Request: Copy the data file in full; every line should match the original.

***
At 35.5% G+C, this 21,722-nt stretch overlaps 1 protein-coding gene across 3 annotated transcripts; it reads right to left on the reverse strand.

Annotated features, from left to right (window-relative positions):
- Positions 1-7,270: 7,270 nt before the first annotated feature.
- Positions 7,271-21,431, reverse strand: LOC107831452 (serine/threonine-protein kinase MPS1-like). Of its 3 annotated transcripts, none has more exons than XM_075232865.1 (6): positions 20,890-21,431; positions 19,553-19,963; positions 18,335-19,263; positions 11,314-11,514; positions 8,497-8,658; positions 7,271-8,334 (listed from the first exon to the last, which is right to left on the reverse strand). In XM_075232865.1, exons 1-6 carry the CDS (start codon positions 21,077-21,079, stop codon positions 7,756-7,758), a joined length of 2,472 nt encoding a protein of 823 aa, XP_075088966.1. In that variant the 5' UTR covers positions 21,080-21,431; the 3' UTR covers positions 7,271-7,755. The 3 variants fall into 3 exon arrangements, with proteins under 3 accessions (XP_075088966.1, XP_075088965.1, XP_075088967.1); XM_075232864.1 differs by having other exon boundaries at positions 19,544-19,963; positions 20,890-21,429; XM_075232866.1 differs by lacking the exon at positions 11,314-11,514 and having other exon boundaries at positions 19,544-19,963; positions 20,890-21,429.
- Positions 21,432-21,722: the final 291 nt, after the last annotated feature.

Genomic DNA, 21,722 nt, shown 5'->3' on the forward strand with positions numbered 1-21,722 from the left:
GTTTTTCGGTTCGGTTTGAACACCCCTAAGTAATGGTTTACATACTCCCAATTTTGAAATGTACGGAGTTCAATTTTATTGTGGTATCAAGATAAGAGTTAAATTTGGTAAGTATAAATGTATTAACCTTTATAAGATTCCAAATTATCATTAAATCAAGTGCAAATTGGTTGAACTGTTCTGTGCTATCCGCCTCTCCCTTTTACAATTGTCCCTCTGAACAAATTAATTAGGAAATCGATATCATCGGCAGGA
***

At 35.5% G+C, this 21,722-nt stretch overlaps 1 protein-coding gene across 3 annotated transcripts; it reads right to left on the reverse strand.

Annotated features, from left to right (window-relative positions):
- Positions 1-7,270: 7,270 nt before the first annotated feature.
- Positions 7,271-21,431, reverse strand: LOC107831452 (serine/threonine-protein kinase MPS1-like). Of its 3 annotated transcripts, none has more exons than XM_075232865.1 (6): positions 20,890-21,431; positions 19,553-19,963; positions 18,335-19,263; positions 11,314-11,514; positions 8,497-8,658; positions 7,271-8,334 (listed from the first exon to the last, which is right to left on the reverse strand). In XM_075232865.1, exons 1-6 carry the CDS (start codon positions 21,077-21,079, stop codon positions 7,756-7,758), a joined length of 2,472 nt encoding a protein of 823 aa, XP_075088966.1. In that variant the 5' UTR covers positions 21,080-21,431; the 3' UTR covers positions 7,271-7,755. The 3 variants fall into 3 exon arrangements, with proteins under 3 accessions (XP_075088966.1, XP_075088965.1, XP_075088967.1); XM_075232864.1 differs by having other exon boundaries at positions 19,544-19,963; positions 20,890-21,429; XM_075232866.1 differs by lacking the exon at positions 11,314-11,514 and having other exon boundaries at positions 19,544-19,963; positions 20,890-21,429.
- Positions 21,432-21,722: the final 291 nt, after the last annotated feature.

Genomic DNA, 21,722 nt, shown 5'->3' on the forward strand with positions numbered 1-21,722 from the left:
GTTTTTCGGTTCGGTTTGAACACCCCTAAGTAATGGTTTACATACTCCCAATTTTGAAATGTACGGAGTTCAATTTTATTGTGGTATCAAGATAAGAGTTAAATTTGGTAAGTATAAATGTATTAACCTTTATAAGATTCCAAATTATCATTAAATCAAGTGCAAATTGGTTGAACTGTTCTGTGCTATCCGCCTCTCCCTTTTACAATTGTCCCTCTGAACAAATTAATTAGGAAATCGATATCATCGGCAGGA